"By nightfall, the squirrel had fully recovered from the fall, but my brothers were reluctant to set him free," she recalled. "They were having such a grand time with their new friend, they decided he should spend the night." 

She continued to unwind the story one sentence at a time. 

“Then it was Sunday-church day." 

Every Sunday morning, come rain or shine, the entire family marched, like little ducks, down the aisle of the United Methodist Church, where they filled a full pew. According to the family's weekly seating ritual, the two oldest girls went in first, followed by the two brothers.  

"As the youngest, my designated seat was next to Mama, who sat at the end of the pew," she says. 

Later, I understood that this particular arrangement offered her the unique view of the episode that was to come.

"Walking single file into the church on this fine Sunday morning, Mama did not realize that my brothers decided to bring a visitor to the morning services.

I squirmed in my seat a little as I could guess what was coming next. My other friend, Robin, shook her head from side to side. She, too, sensed what was coming next. 

Our worst suspicions were soon confirmed.

"Yes. They. Did!" 

Lisa’s voice rose just a little as she pronounced each word separately, one at the time. 

The poor squirrel was now a captive in the front pocket of Jared's Sunday pants.

Lisa's sweet and melodious voice captivated the diners' attention at the adjacent table, who were struggling to maintain their composure as she continued the tale.

 "As soon as we were seated, the squirrel put his escape plan into action,”

She  paused for effect. 

“My brother's bushy-tailed friend began to do what squirrels do best- nibbling, squirming, scratching, and clawing.”

We three, without volition, each squirmed a little bit in our chairs, too. 

“As he struggled to keep his newfound friend captive, Jared began twisting, turning, and sliding on the slick wooden pew in response to the squirrel's distressful actions.” 

Her mother simply looked at him and shook her head. She was oblivious to the impending disaster, Lisa recalled.

"We all began to giggle, Mama tried to settle us down with a stern look, but she was unprepared when the giggles erupted into snickering and a couple of snorts.”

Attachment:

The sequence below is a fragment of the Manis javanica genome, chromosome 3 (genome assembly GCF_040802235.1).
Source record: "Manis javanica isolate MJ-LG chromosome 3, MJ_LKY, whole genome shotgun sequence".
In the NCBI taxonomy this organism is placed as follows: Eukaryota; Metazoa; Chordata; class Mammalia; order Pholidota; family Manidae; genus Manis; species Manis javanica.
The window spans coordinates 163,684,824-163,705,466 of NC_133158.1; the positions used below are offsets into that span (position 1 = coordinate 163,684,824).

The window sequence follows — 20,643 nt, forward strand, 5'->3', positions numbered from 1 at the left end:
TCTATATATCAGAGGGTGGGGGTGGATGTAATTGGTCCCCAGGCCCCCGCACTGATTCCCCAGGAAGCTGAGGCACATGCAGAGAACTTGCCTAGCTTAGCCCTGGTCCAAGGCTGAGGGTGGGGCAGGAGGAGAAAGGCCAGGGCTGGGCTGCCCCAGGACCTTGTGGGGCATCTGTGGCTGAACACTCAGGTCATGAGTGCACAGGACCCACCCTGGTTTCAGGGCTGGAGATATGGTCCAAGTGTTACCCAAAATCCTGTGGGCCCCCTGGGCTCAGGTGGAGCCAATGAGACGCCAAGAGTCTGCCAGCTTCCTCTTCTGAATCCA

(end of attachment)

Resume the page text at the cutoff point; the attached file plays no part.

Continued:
She described the vain attempts to stifle their laughter. Then paused momentarily for our laughter to subside.  

"Then," she said, with amusement in her voice, "out of absolute necessity, my brother produced the squirrel on the second stanza of The Old Rugged Cross."  

"A look of absolute horror crossed my mother's face.”

Lisa’s voice was filled with sympathy for her mother. 

"But then, being the practical and resourceful woman she was, Mama made a split-second decision. She snatched that squirrel from my brother's hands, unsnapped the clasp on her black patent leather pocketbook, shoved the squirrel inside, and closed it with a loud click!”

Our waitress, the tea pitcher in hand, made no effort to curb her laughter, along with other diners who were now entangled in Lisa's squirrel narration.  

"When we weren't trying to smother our giggles, we were holding our breaths."      

Lisa's audience grew, as other diners turned their chairs in our direction for better hearing.  Lisa never faltered as she neared the end of the squirrel saga.  

"Throughout the singing,  praying, and preaching, we watched anxiously as Mama's pocketbook squeaked and made sudden, short jerky movements on the floor of our pew.” 

Every so often, Mama used the pointed toe of her high-heeled shoe to pull the pocketbook back beneath her feet, she noted.

"Finally, the congregation sang the last song, and the deacon closed the service with prayer.” 

Her Mama led the way, her black patent leather pocketbook and the bushy-tailed squirrel in tow, and all the children in single file, straight out to the car There, her Mama quickly set her Sunday pocketbook on the ground and released the clasp.

"The squirrel flew from the depths of that pocketbook as though he had acquired wings during the preachin',” Lisa said. “Not only did he fly out, but with him came a multitude of confetti.” 

The shreds bore an uncanny resemblance to the contents of Mama's pocketbook. 

“There was nothing left of Mama's checkbook nor her pocket pack of tissues."

No-one, she said, spoke a word, not even her Mama. The same could not be said for the roomful of eavesdroppers. 

"The squirrel made a mad dash for freedom, never looking back.  We watched him go.   Silently, one by one, we climbed into the car and headed home for Sunday dinner."   

In closing, Lisa alluded to the last line of that infamous Ray Stevens song.

"And that was the day that a South Georgia squirrel joined the congregation of the United Methodist Church." 

My friends and I, along with the other diners within hearing distance, did not attempt to contain our hysterical laughter as we finished our meals. The laughter was infectious and uplifting, cementing our relationships with joy, adding sparkles to our workday. The morning stress was gone, and our hopeful demeanors were restored, despite the sweltering heat. We were ready to tackle the afternoon.  

Undoubtedly, laughter is the best medicine for ladies who do lunch.